And do you also have that CD-ROM of the Tendaishu Zensho? (I believe it was advertised some years ago on pmjs.) That would be another place to look for occurrences of "senshaku." (I've been meaning to try getting a copy.)

L Cook

Date: Mon, 23 Jun 2003 12:46:31 +0900


Subject: [pmjs] Re: Buddhist hermeneutics and Kokinshuu

Many thanks to Aileen Gatten and Noel Pinnington. Noel
has pointed out a very interesting question, with which I
would heartly agree, but it is a very broad understanding of
the concept of hermeneutics.

It was my own fault, because my question was too general,
but I am mainly interested in buddhist hermeneutics in the
strict sense, i.e. the art of interpreting Holy Scriptures.
For example, most of the interpretations are divided into three
steps: (1) exposition of the general meaning (述大意), (2)
explaining the title of the work (釋題目) and (3) showing the
partition of the text (判文段).

This is a general hermeneutic pattern in Chinese Buddhist
scriptures and it is also widely used in Japanese writings.
Such a pattern is a relatively objective one, you can check
a text if there is such a pattern in it or not, and there is no
necessity to ask about it's meaning in the first.
(The senshaku problem is linked to that: most cases of a
termological use of senshaku can be found in the Chinese
commentaries on sutras, so it may be linked to a specific
hermeneutical pattern.)

Coming back to Noel's comments on the honji-suijaku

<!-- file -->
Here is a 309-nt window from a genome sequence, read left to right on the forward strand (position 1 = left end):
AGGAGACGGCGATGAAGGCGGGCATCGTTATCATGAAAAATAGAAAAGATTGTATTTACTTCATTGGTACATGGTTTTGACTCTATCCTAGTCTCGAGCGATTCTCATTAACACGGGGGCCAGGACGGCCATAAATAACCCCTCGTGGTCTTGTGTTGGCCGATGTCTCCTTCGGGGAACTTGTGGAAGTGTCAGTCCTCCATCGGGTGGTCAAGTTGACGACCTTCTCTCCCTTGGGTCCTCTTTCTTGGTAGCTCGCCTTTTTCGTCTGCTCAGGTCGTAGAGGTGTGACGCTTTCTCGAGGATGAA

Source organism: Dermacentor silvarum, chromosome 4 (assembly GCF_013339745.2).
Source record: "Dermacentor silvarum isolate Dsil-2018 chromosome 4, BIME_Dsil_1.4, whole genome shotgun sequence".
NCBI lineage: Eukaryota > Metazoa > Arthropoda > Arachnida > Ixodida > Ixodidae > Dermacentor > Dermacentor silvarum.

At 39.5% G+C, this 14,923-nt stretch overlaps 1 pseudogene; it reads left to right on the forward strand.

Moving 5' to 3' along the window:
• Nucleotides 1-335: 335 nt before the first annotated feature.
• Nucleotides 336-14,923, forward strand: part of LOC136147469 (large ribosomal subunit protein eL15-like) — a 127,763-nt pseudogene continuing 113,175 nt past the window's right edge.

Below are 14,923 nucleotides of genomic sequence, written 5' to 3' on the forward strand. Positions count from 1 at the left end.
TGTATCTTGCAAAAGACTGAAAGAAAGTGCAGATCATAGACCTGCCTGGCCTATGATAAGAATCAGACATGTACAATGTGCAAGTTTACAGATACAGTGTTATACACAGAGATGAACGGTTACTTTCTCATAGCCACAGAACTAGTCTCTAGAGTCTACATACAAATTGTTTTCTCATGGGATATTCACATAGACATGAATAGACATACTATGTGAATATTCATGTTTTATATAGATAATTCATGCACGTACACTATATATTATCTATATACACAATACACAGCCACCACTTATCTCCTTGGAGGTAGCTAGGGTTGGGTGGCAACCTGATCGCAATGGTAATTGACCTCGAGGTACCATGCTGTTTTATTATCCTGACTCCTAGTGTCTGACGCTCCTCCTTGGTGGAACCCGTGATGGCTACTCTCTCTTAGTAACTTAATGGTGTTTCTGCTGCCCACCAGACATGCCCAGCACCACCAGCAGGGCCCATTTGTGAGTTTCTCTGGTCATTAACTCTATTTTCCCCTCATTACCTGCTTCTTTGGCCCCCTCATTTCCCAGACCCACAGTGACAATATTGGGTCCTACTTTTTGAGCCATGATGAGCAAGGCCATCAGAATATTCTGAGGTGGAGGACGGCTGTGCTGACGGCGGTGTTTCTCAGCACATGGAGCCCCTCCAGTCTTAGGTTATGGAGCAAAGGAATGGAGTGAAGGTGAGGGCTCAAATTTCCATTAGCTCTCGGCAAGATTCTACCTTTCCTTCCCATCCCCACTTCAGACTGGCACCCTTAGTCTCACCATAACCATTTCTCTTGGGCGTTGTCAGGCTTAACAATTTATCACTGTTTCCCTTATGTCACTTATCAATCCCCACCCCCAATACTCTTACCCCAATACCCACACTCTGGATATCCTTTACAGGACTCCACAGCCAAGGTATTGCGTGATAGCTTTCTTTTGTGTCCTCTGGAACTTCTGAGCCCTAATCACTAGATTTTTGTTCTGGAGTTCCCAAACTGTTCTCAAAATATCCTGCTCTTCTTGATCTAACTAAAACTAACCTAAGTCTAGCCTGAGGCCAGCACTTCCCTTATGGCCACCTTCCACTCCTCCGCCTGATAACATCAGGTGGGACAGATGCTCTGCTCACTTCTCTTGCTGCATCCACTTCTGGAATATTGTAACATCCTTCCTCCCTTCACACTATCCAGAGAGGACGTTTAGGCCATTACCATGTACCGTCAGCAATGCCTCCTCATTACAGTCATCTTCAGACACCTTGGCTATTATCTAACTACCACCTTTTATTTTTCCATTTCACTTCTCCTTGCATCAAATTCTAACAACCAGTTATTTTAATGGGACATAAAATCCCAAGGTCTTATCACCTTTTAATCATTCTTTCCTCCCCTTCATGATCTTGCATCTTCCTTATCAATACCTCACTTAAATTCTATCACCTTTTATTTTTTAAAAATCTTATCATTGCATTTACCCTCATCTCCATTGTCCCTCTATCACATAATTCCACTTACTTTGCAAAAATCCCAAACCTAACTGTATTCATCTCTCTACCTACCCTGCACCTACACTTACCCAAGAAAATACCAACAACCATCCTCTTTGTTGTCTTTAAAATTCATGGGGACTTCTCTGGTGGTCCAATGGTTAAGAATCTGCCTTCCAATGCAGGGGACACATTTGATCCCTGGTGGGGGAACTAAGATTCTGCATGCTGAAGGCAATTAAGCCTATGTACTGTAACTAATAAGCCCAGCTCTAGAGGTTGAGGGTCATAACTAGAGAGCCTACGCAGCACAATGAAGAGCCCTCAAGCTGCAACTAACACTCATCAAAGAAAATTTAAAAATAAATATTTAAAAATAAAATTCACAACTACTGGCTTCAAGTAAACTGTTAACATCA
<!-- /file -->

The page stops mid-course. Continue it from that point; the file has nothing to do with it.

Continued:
pattern, it would be necessary to show that honji-suijaku
had developed as a hermeneutical pattern, i.e. that it was
first used to explain Buddhist scriptures. (As far as I know,
there are not many studies about late Heian commentary
literature on buddhist scriptures.)

On June, 08th, we had a very interesting presentation of a paper
at the Bukkyou bungakkai by Watanabe Mariko, in which she
argued, that Sonshun used waka in his 16th century commentary
on the Lotus sutra (_Jurin shuuyoushuu_, 1512) not as houben
to make the sutra more comprehensible, but as texts equivalent to the
Holy scriptures.

I have for a long time studied with Yamada Shouzen, so the idea
of waka as houben is quite natural for me, for example the use
of waka as means to explain the Lotus sutra in Takamichi shuu
or in the Houmon hyakushu of Jakuzen. In these cases, you can
hardly argue like Watanabe, but in the case of Sonshun it seems